Who Killed Lord Mountbatten?

The assassination is explored in The Crown's Season 4. Here's what happened.

The Crown

by grazia |
Updated on

There are many shocking moments in royal history. Abdications. Affairs. Wars. They’re all covered in The Crown, Netflix’s luscious, lavish drama. But few events were as unexpected and tragic as the death of Lord Mountbatten. Explored in The Crown’s Season 4, it’s an event that went down in history as one of The Queen’s darkest moments. But what really happened to Lord Mountbatten?

On August 27th, 1970, Lord Louis Mountbatten – Prince Philip’s beloved uncle, The Queen’s cousin, and great-uncle and mentor figure to Prince Charles – went sailing in his boat, Shadow V. Having retired from his military career, he spent his summers at Classiebawn Castle in Ireland, and was well-liked by locals. But he did not return from the day’s recreation: the boat exploded in the harbour, and he died almost instantly.

Mountbatten’s daughter Patricia, son-in-law Lord Brabourne, Lord Brabourne’s mother, and Patricia’s 14-year-old twins Nicholas and Timothy were all on the boat, as well as local teen Paul Maxwell. Paul and Timothy were also killed, with Lord Brabourne’s mother passing away days later. Lord Brabourne, Patricia and Nicholas survived, but were badly injured.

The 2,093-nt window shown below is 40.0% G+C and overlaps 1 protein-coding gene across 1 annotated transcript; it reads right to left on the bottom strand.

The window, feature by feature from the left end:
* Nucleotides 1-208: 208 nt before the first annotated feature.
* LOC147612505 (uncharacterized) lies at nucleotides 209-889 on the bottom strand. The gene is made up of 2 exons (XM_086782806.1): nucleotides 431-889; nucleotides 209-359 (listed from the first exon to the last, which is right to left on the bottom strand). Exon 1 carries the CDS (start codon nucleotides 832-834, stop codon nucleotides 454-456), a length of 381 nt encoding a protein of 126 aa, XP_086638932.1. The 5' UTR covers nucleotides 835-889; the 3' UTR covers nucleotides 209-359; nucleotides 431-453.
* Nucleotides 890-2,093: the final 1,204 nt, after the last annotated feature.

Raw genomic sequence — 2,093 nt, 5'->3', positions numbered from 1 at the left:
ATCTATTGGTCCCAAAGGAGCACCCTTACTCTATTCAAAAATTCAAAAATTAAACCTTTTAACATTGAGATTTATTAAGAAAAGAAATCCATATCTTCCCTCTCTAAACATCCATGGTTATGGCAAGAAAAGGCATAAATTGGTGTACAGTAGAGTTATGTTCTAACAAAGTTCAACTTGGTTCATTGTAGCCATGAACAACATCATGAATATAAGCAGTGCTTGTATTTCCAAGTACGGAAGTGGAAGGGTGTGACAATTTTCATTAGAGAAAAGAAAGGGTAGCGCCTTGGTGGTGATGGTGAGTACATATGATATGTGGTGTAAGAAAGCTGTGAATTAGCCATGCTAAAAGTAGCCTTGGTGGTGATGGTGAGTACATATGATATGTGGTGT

Despite an immediate assumpting that this was a senselessly tragic accident, it soon became clear that it was nothing of the sort. Half an hour after the explosion, a call was made to newspaper the Donegal Democrat, stating that the IRA – the Irish Republican Army – was responsible for the assassination. Indeed, the police had previously warned Lord Mountbatten that he could be a target of an attack, but he shrugged off these fears.

‘This operation is one of the discriminate ways we can bring to the attention of the English people the continuing occupation of our country’, a statement from the IRA read. ‘The death of Mountbatten and the tributes paid to him will be seen in sharp contrast to the apathy of the British Government and the English people to the deaths of over three hundred British soldiers, and the deaths of Irish men, women, and children at the hands of their forces.’

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Lord Mountbatten was buried at Romsey Abbey, in Romsey.

Thomas McMahon, an experienced bombmaker, was found guilty of planting the bomb and sentenced to a life in prison. But he was freed in 1998, following the making of the Good Friday Agreement. He is still alive.

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